Snow Leopard Day is on October 23.

Help Friend of the Earth in its campaign to protect this big cat

It has rosette-shaped patches on Its thick, smoke-gray coat. Its tail, which can be as long as its body, is used as a scarf in the winter, wrapped around its muzzle to protect it from the harsh temperatures of its habitat: the mountains of central Asia. Its blue, green, or gray eyes stand out against the yellow or orange eyes of other big cats.

On World Snow Leopard Day (October 23), Friend of the Earth®, a World Sustainability Organization, (WSO) project, wants to raise awareness about the need for collective action to protect this animal. In fact, the Snow Leopard has been listed as “vulnerable” on the International Union for Conservation of Nature’s (IUCN) Red List of Threatened Species since 2016.

Founded in 2014 by Paolo Bray, Friend of the Earth® promotes sustainable farming practices and certifies products from environmentally and biodiversity-friendly agriculture. In addition, WSO’s project contributes to conservation campaigns for endangered species, such as the one dedicated to big cats.

The goal of Friend of the Earth® is to raise awareness of the major threats to the Snow Leopard (Panthera uncia) and other felines (tigers, lions, and jaguars, etc), such as hunting and illegal human trade. As a result, over the years, Friend of the Earth® has organized campaigns on online platforms and formed partnerships with specific organizations around the world, including the U.S.-based Snow Leopard Trust, (SLT).

SLT works with governments and environmental groups in all twelve countries where Snow Leopards can be found: Afghanistan, Bhutan, China, India, Kazakhstan, Kyrgyzstan, Mongolia, Nepal, Pakistan, Tajikistan, Russia, and Uzbekistan.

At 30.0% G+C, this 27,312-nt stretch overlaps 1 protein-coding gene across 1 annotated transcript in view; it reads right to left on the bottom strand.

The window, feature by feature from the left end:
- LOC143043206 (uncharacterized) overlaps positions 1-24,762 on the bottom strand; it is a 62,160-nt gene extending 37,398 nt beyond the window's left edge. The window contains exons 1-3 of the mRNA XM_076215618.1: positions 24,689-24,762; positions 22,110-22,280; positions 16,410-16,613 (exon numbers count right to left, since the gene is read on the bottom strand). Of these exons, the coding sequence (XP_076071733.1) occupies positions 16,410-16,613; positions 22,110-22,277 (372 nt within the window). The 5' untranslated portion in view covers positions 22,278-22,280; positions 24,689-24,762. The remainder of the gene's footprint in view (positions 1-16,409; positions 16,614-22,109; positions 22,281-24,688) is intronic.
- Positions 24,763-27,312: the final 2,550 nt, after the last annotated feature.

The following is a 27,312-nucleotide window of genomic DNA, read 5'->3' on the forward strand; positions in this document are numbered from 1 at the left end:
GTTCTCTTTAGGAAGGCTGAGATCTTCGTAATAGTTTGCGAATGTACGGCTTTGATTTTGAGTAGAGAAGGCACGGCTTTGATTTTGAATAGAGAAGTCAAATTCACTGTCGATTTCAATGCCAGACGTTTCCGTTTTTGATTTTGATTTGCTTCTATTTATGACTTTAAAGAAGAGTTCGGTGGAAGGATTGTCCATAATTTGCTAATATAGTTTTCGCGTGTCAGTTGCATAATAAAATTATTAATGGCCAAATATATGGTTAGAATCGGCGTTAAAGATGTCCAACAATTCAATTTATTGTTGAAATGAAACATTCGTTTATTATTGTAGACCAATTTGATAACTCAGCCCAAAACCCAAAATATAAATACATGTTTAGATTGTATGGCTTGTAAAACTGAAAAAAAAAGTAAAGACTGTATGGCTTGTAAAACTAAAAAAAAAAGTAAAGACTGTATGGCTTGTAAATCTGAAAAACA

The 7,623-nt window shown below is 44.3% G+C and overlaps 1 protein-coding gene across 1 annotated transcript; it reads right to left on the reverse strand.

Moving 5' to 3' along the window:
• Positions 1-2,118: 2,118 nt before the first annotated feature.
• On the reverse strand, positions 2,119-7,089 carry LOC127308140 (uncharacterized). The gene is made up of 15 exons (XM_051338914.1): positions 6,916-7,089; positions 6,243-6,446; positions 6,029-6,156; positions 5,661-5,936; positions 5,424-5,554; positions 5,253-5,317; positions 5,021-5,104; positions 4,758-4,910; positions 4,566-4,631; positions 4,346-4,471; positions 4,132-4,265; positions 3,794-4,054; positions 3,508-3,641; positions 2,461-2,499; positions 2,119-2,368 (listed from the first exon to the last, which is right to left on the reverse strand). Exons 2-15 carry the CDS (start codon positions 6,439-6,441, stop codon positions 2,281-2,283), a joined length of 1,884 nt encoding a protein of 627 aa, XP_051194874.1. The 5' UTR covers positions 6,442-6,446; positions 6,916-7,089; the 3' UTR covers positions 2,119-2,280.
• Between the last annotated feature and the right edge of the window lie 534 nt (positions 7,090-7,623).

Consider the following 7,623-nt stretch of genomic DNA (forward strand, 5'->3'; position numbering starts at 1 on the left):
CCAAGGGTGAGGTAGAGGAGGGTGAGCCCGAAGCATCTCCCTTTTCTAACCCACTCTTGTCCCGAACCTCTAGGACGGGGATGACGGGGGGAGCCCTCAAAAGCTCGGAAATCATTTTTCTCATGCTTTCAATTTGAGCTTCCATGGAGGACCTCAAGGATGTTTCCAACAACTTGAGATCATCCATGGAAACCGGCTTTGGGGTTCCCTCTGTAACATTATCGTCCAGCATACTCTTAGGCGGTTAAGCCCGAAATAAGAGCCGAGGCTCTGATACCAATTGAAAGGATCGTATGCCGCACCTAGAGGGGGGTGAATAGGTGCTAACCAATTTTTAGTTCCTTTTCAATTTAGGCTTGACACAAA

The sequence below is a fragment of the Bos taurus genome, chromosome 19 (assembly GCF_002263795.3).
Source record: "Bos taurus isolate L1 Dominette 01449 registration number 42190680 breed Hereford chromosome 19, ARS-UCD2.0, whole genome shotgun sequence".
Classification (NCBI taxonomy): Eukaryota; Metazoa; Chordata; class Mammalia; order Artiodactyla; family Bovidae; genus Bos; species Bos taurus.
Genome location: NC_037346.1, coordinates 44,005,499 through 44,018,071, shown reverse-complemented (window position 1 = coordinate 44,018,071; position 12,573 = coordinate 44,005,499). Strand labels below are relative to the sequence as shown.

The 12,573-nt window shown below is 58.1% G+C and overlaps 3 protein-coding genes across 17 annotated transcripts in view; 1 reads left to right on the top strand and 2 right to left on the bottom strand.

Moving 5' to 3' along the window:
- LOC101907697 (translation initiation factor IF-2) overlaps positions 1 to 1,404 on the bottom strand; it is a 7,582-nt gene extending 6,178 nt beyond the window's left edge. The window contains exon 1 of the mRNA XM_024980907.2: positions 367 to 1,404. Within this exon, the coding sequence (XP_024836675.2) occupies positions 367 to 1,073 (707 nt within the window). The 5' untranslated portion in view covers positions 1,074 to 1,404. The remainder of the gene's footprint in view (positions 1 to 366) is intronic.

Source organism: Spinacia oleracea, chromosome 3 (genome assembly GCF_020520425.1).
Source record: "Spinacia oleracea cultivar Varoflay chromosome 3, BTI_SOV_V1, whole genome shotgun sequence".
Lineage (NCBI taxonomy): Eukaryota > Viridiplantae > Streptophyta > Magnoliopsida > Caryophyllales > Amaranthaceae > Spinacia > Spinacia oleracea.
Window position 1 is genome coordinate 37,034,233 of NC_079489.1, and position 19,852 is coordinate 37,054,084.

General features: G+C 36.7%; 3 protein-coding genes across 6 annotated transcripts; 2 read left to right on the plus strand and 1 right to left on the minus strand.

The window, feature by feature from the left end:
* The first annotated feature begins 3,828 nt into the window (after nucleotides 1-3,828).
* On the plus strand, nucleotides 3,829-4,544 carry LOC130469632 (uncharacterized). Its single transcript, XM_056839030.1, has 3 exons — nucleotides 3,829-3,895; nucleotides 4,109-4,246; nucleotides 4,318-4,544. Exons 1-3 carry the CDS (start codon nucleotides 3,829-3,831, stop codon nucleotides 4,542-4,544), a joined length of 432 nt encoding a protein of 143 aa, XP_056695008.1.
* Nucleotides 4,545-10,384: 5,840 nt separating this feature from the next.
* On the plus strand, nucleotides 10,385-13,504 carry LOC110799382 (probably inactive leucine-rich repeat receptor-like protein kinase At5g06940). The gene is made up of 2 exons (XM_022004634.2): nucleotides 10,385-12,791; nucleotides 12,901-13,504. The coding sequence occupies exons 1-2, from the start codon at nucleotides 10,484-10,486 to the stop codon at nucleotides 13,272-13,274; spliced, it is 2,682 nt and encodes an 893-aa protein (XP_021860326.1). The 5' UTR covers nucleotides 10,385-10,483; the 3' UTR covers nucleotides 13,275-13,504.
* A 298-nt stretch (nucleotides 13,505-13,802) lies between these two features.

According to the Foundation’s data, between 3,920 and 6,390 Snow Leopards may be left in the wild. Unfortunately, there are several threats to the life of this solitary and elusive animal, active mainly in the crepuscular phases of the day, dawn, and dusk, and not known to be aggressive toward humans.

Yet it is precisely human activity that proves to be the most dangerous to the survival of the Snow Leopard. From the illegal hunting and trade of its fur and bones, which are primarily used mainly in traditional Chinese medicine, to the slaughter of the Leopard’s primary prey: wild sheep and goats. From the loss and degradation of habitat due to mining to felines being killed because they are deemed a threat to livestock. Added to this is the melting of ice due to climate change.

The mountains are the Snow Leopard’s natural habitat. The plants on their paws act as snowshoes, keeping them from sinking into the snow, and the thick fur keeps them warm.

China is one of the most important territories to focus conservation efforts on because it contains 60 percent of all Snow Leopard habitat areas.

Friend of the Earth®’s commitment to protecting this big cat manifests itself in global initiatives. Community awareness campaigns through online events, signature gathering on digital platforms against hunting for the use of parts of the animal in traditional Asian medicine, and proposals to protect prey populations, as the food sources of Snow Leopards are all examples of community outreach. Friend of the Earth® also selects initiated conservation projects to provide support and funding.

For more information you can visit and the page dedicated to the big cat conservation project  

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